The Choice of Humility
As C.J. Mahaney states in his book Humility – True Greatness, ”Humility is honestly assessing ourselves in the light of God’s holiness and our sinfulness. That’s the twin reality that all genuine humility is rooted in: God’s holiness and our sinfulness. Without an honest awareness of both these realities, all self-evaluation will be skewed and we will fail to either understand or practice true humility. We will miss out on experiencing the promise and the pleasures that humility offers.” What a powerful truth. I don’t want to miss out on any of those promises and pleasures offered by a truly humble heart. Our true size is only revealed as we stand at the foot of the cross and understand the goodness of our God. There is where humility begins.
Another book I read, years ago, was the book Humility by Andrew Murray. He suggests that of all the things a Christian could do to be conformed to the image of Christ, we should seek humility because therein lies the truth. We must realize that we could not, of our own accord, even produce our own next breath. We are totally dependent on a living God who sustains us for His greater glory through our lives. Just as John 15:5 NIV states “I am the vine; you are the branches...apart from me you can do nothing”. How proud can we be of our ability to do nothing? True humility agrees with God’s Word.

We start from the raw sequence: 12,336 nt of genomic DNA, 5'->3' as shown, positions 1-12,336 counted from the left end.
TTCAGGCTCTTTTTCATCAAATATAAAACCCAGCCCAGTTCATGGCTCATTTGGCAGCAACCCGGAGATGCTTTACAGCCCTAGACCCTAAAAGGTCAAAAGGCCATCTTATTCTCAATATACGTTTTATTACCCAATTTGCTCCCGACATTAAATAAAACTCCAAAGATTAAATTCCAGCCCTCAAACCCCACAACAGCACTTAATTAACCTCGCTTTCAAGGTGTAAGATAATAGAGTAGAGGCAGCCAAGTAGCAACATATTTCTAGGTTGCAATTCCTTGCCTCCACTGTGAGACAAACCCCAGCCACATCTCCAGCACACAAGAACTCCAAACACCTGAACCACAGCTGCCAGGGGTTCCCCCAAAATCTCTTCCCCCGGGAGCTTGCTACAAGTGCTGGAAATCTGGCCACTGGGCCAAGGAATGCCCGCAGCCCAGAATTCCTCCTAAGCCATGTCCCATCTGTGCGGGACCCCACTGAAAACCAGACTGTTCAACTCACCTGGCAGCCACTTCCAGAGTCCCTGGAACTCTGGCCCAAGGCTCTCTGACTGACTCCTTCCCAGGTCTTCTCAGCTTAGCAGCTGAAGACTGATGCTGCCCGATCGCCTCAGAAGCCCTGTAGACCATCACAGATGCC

“The nearer the soul comes to God, the more His majestic Presence makes it feel its littleness.” And “the more a man dies to himself, the more he begins to live unto God.” Andrew Murray
The world defines humility as a lowering of oneself in relation to others, a state or the act of being humble, a freedom of pride and arrogance, and having a modest opinion or estimate of one’s own worth. True humility, however, is not groveling in front of others, being a doormat, or is it a sign of weakness. Moses was said to be the meekest man on earth (Numb 12:3) but meekness is not weakness; it’s actually strength that is under control. The fact is that “...God opposes the proud, but gives grace to the humble” (James 4:6 NASB).
In reality, until a person humbles themselves, they can never receive the grace of God which is a gift that He only gives to those who are of a humble and contrite nature. The book of Isaiah states “this is the one to whom I will look: he who is humble and contrite in spirit and trembles at my word” (66:2 ESV) and that “I live in a high and holy place, but also with the one who is contrite and lowly in spirit, to revive the spirit of the lowly and to revive the heart of the contrite” (57:15 NIV). So we see that it is in the person’s best interest to humble himself, as humility draws the gaze of our Sovereign God.
Whoever is humble is teachable. Humble people are also more likely to learn, to serve, and to not think too highly of themselves. God cannot fill people who are already full of themselves.
Seeking humility may not be the easiest thing to do, but it is definitely where truth lies. I have found a freedom in the real understanding of the concept of humility. It takes the load off one’s shoulders and brings a grace for greater glory in your life.
Are you strong enough to be humble enough to walk in the truth? It takes wisdom and understanding to clothe yourself in humility and service.
Lord teach me Your ways of humility in truth. Save me from myself and help me keep You on the throne of my heart.